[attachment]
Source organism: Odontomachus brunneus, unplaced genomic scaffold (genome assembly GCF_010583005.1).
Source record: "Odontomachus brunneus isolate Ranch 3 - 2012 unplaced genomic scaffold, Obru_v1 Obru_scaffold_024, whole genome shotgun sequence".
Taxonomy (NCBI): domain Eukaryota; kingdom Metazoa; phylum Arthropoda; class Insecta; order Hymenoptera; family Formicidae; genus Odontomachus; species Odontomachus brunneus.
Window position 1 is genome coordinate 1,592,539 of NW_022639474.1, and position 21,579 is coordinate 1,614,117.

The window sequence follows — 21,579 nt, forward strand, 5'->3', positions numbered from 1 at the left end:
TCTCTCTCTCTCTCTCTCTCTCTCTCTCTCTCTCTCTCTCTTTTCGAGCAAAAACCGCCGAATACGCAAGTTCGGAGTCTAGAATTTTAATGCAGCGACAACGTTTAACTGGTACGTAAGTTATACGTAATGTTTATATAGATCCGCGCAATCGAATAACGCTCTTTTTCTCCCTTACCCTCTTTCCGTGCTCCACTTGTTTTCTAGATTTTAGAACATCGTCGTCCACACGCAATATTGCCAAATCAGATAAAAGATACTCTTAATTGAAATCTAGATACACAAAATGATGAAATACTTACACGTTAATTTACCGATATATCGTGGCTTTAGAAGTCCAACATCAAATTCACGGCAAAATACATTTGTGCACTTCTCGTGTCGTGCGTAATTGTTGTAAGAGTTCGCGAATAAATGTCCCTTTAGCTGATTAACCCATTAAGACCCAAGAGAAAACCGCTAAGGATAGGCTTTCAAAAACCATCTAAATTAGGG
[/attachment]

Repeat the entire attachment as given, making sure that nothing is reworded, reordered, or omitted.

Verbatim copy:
Source organism: Odontomachus brunneus, unplaced genomic scaffold (genome assembly GCF_010583005.1).
Source record: "Odontomachus brunneus isolate Ranch 3 - 2012 unplaced genomic scaffold, Obru_v1 Obru_scaffold_024, whole genome shotgun sequence".
Taxonomy (NCBI): domain Eukaryota; kingdom Metazoa; phylum Arthropoda; class Insecta; order Hymenoptera; family Formicidae; genus Odontomachus; species Odontomachus brunneus.
Window position 1 is genome coordinate 1,592,539 of NW_022639474.1, and position 21,579 is coordinate 1,614,117.

The window sequence follows — 21,579 nt, forward strand, 5'->3', positions numbered from 1 at the left end:
TCTCTCTCTCTCTCTCTCTCTCTCTCTCTCTCTCTCTCTCTTTTCGAGCAAAAACCGCCGAATACGCAAGTTCGGAGTCTAGAATTTTAATGCAGCGACAACGTTTAACTGGTACGTAAGTTATACGTAATGTTTATATAGATCCGCGCAATCGAATAACGCTCTTTTTCTCCCTTACCCTCTTTCCGTGCTCCACTTGTTTTCTAGATTTTAGAACATCGTCGTCCACACGCAATATTGCCAAATCAGATAAAAGATACTCTTAATTGAAATCTAGATACACAAAATGATGAAATACTTACACGTTAATTTACCGATATATCGTGGCTTTAGAAGTCCAACATCAAATTCACGGCAAAATACATTTGTGCACTTCTCGTGTCGTGCGTAATTGTTGTAAGAGTTCGCGAATAAATGTCCCTTTAGCTGATTAACCCATTAAGACCCAAGAGAAAACCGCTAAGGATAGGCTTTCAAAAACCATCTAAATTAGGG